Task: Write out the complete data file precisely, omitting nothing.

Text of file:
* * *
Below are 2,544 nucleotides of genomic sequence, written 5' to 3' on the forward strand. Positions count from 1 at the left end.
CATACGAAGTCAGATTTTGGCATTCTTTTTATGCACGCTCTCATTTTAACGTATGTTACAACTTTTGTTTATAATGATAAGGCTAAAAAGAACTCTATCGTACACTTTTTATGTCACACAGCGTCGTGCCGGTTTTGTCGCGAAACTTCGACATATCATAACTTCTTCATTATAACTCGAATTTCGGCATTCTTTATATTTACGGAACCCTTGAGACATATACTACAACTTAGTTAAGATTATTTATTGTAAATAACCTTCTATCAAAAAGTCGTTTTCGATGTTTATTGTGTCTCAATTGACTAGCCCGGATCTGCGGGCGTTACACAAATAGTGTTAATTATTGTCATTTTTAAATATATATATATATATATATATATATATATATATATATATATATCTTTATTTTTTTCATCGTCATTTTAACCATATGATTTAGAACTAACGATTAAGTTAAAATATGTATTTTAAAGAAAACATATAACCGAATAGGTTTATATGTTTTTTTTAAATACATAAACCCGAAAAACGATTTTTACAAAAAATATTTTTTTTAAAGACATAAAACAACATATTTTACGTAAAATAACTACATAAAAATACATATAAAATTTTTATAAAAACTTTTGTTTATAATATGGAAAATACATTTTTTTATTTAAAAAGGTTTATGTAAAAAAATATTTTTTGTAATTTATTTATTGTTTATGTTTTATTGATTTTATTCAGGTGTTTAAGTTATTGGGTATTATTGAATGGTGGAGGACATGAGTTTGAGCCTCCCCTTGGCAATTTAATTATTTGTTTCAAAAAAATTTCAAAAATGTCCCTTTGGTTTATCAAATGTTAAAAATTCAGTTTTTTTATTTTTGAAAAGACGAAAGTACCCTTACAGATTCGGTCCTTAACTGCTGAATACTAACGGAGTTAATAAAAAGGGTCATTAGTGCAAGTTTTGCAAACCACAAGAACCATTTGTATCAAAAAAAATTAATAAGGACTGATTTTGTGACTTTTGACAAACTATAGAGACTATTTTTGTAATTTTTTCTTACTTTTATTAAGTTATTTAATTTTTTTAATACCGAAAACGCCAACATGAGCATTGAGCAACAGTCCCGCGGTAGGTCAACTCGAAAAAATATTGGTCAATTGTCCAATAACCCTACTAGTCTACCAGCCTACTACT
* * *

Below are 2,544 nucleotides of genomic sequence, written 5' to 3' on the forward strand. Positions count from 1 at the left end.
CATACGAAGTCAGATTTTGGCATTCTTTTTATGCACGCTCTCATTTTAACGTATGTTACAACTTTTGTTTATAATGATAAGGCTAAAAAGAACTCTATCGTACACTTTTTATGTCACACAGCGTCGTGCCGGTTTTGTCGCGAAACTTCGACATATCATAACTTCTTCATTATAACTCGAATTTCGGCATTCTTTATATTTACGGAACCCTTGAGACATATACTACAACTTAGTTAAGATTATTTATTGTAAATAACCTTCTATCAAAAAGTCGTTTTCGATGTTTATTGTGTCTCAATTGACTAGCCCGGATCTGCGGGCGTTACACAAATAGTGTTAATTATTGTCATTTTTAAATATATATATATATATATATATATATATATATATATATATATATCTTTATTTTTTTCATCGTCATTTTAACCATATGATTTAGAACTAACGATTAAGTTAAAATATGTATTTTAAAGAAAACATATAACCGAATAGGTTTATATGTTTTTTTTAAATACATAAACCCGAAAAACGATTTTTACAAAAAATATTTTTTTTAAAGACATAAAACAACATATTTTACGTAAAATAACTACATAAAAATACATATAAAATTTTTATAAAAACTTTTGTTTATAATATGGAAAATACATTTTTTTATTTAAAAAGGTTTATGTAAAAAAATATTTTTTGTAATTTATTTATTGTTTATGTTTTATTGATTTTATTCAGGTGTTTAAGTTATTGGGTATTATTGAATGGTGGAGGACATGAGTTTGAGCCTCCCCTTGGCAATTTAATTATTTGTTTCAAAAAAATTTCAAAAATGTCCCTTTGGTTTATCAAATGTTAAAAATTCAGTTTTTTTATTTTTGAAAAGACGAAAGTACCCTTACAGATTCGGTCCTTAACTGCTGAATACTAACGGAGTTAATAAAAAGGGTCATTAGTGCAAGTTTTGCAAACCACAAGAACCATTTGTATCAAAAAAAATTAATAAGGACTGATTTTGTGACTTTTGACAAACTATAGAGACTATTTTTGTAATTTTTTCTTACTTTTATTAAGTTATTTAATTTTTTTAATACCGAAAACGCCAACATGAGCATTGAGCAACAGTCCCGCGGTAGGTCAACTCGAAAAAATATTGGTCAATTGTCCAATAACCCTACTAGTCTACCAGCCTACTACT